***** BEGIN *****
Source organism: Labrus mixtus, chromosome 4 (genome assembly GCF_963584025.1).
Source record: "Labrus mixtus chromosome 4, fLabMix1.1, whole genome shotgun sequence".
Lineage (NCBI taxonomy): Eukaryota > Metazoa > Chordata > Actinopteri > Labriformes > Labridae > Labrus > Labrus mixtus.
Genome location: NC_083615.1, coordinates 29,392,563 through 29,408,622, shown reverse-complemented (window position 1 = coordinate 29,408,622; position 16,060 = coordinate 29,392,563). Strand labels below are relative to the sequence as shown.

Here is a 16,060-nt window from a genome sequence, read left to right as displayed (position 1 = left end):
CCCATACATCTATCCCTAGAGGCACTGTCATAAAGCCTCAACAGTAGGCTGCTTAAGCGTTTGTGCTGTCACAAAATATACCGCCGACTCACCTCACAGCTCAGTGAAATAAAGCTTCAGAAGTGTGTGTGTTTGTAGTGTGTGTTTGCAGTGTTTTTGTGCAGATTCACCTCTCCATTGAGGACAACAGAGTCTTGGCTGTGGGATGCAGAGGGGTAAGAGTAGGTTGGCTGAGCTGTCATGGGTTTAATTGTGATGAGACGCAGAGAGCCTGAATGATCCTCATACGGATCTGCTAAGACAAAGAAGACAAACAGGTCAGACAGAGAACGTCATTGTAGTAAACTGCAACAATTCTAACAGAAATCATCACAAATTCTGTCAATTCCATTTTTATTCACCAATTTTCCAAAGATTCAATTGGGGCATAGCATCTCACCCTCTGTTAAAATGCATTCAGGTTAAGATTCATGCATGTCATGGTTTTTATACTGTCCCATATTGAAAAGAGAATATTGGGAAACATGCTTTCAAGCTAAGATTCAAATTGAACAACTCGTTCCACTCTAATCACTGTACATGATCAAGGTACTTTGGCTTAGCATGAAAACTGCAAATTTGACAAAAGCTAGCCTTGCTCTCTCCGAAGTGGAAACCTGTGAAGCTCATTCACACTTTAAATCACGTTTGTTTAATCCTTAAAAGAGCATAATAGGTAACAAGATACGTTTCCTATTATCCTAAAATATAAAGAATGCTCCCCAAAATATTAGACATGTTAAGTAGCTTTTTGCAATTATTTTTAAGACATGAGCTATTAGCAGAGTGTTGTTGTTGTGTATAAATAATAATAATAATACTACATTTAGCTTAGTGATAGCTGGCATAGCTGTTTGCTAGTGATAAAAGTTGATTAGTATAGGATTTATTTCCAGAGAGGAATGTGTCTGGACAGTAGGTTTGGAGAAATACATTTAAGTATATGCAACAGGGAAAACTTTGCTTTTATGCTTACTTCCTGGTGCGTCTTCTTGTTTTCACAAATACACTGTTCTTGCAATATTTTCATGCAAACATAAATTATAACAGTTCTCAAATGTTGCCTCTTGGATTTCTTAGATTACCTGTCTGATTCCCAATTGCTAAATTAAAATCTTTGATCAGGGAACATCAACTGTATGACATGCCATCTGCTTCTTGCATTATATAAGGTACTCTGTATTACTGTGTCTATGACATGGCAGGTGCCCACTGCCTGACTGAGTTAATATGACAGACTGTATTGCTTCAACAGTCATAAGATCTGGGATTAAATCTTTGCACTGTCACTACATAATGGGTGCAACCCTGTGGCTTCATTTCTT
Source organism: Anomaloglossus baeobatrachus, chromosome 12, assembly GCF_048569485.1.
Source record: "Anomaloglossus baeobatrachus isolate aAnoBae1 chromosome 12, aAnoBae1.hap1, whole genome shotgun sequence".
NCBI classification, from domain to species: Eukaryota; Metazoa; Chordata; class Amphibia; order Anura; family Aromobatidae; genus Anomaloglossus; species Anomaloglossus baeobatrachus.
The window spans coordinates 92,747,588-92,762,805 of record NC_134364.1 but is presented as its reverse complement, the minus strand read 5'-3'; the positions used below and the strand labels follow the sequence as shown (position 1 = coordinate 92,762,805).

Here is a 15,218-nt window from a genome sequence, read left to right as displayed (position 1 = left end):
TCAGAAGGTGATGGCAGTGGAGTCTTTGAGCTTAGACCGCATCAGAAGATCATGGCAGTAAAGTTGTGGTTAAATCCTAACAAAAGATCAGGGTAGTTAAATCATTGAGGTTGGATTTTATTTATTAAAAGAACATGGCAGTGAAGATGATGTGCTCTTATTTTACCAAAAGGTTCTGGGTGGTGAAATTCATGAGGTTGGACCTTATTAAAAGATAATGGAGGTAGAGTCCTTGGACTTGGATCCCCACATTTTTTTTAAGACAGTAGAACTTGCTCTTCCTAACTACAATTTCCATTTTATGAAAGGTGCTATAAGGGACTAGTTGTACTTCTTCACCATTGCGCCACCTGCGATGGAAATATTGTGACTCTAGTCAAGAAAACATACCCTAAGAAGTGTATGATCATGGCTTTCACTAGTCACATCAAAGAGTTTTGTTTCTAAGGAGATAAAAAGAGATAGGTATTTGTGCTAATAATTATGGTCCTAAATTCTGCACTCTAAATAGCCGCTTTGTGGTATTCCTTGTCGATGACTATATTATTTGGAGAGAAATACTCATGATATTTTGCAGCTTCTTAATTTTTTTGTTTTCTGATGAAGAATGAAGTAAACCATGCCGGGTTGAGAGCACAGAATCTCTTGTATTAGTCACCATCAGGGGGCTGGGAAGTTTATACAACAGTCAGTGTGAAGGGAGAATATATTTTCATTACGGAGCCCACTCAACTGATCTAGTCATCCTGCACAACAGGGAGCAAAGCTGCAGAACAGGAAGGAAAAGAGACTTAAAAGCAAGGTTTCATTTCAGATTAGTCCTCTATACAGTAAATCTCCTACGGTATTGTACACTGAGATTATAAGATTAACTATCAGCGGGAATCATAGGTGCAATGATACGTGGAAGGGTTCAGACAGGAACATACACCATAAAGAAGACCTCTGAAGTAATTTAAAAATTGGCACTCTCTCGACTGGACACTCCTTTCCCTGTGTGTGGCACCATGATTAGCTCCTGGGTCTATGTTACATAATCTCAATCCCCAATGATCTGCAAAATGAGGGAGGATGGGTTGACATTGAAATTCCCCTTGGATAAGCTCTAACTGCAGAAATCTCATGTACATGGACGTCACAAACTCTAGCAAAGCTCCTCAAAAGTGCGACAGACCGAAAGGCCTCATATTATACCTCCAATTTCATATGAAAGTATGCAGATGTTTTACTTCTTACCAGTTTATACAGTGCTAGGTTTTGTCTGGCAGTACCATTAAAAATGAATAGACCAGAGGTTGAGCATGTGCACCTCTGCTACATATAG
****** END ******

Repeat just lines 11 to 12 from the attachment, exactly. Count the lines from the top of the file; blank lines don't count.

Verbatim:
Here is a 15,218-nt window from a genome sequence, read left to right as displayed (position 1 = left end):
TCAGAAGGTGATGGCAGTGGAGTCTTTGAGCTTAGACCGCATCAGAAGATCATGGCAGTAAAGTTGTGGTTAAATCCTAACAAAAGATCAGGGTAGTTAAATCATTGAGGTTGGATTTTATTTATTAAAAGAACATGGCAGTGAAGATGATGTGCTCTTATTTTACCAAAAGGTTCTGGGTGGTGAAATTCATGAGGTTGGACCTTATTAAAAGATAATGGAGGTAGAGTCCTTGGACTTGGATCCCCACATTTTTTTTAAGACAGTAGAACTTGCTCTTCCTAACTACAATTTCCATTTTATGAAAGGTGCTATAAGGGACTAGTTGTACTTCTTCACCATTGCGCCACCTGCGATGGAAATATTGTGACTCTAGTCAAGAAAACATACCCTAAGAAGTGTATGATCATGGCTTTCACTAGTCACATCAAAGAGTTTTGTTTCTAAGGAGATAAAAAGAGATAGGTATTTGTGCTAATAATTATGGTCCTAAATTCTGCACTCTAAATAGCCGCTTTGTGGTATTCCTTGTCGATGACTATATTATTTGGAGAGAAATACTCATGATATTTTGCAGCTTCTTAATTTTTTTGTTTTCTGATGAAGAATGAAGTAAACCATGCCGGGTTGAGAGCACAGAATCTCTTGTATTAGTCACCATCAGGGGGCTGGGAAGTTTATACAACAGTCAGTGTGAAGGGAGAATATATTTTCATTACGGAGCCCACTCAACTGATCTAGTCATCCTGCACAACAGGGAGCAAAGCTGCAGAACAGGAAGGAAAAGAGACTTAAAAGCAAGGTTTCATTTCAGATTAGTCCTCTATACAGTAAATCTCCTACGGTATTGTACACTGAGATTATAAGATTAACTATCAGCGGGAATCATAGGTGCAATGATACGTGGAAGGGTTCAGACAGGAACATACACCATAAAGAAGACCTCTGAAGTAATTTAAAAATTGGCACTCTCTCGACTGGACACTCCTTTCCCTGTGTGTGGCACCATGATTAGCTCCTGGGTCTATGTTACATAATCTCAATCCCCAATGATCTGCAAAATGAGGGAGGATGGGTTGACATTGAAATTCCCCTTGGATAAGCTCTAACTGCAGAAATCTCATGTACATGGACGTCACAAACTCTAGCAAAGCTCCTCAAAAGTGCGACAGACCGAAAGGCCTCATATTATACCTCCAATTTCATATGAAAGTATGCAGATGTTTTACTTCTTACCAGTTTATACAGTGCTAGGTTTTGTCTGGCAGTACCATTAAAAATGAATAGACCAGAGGTTGAGCATGTGCACCTCTGCTACATATAG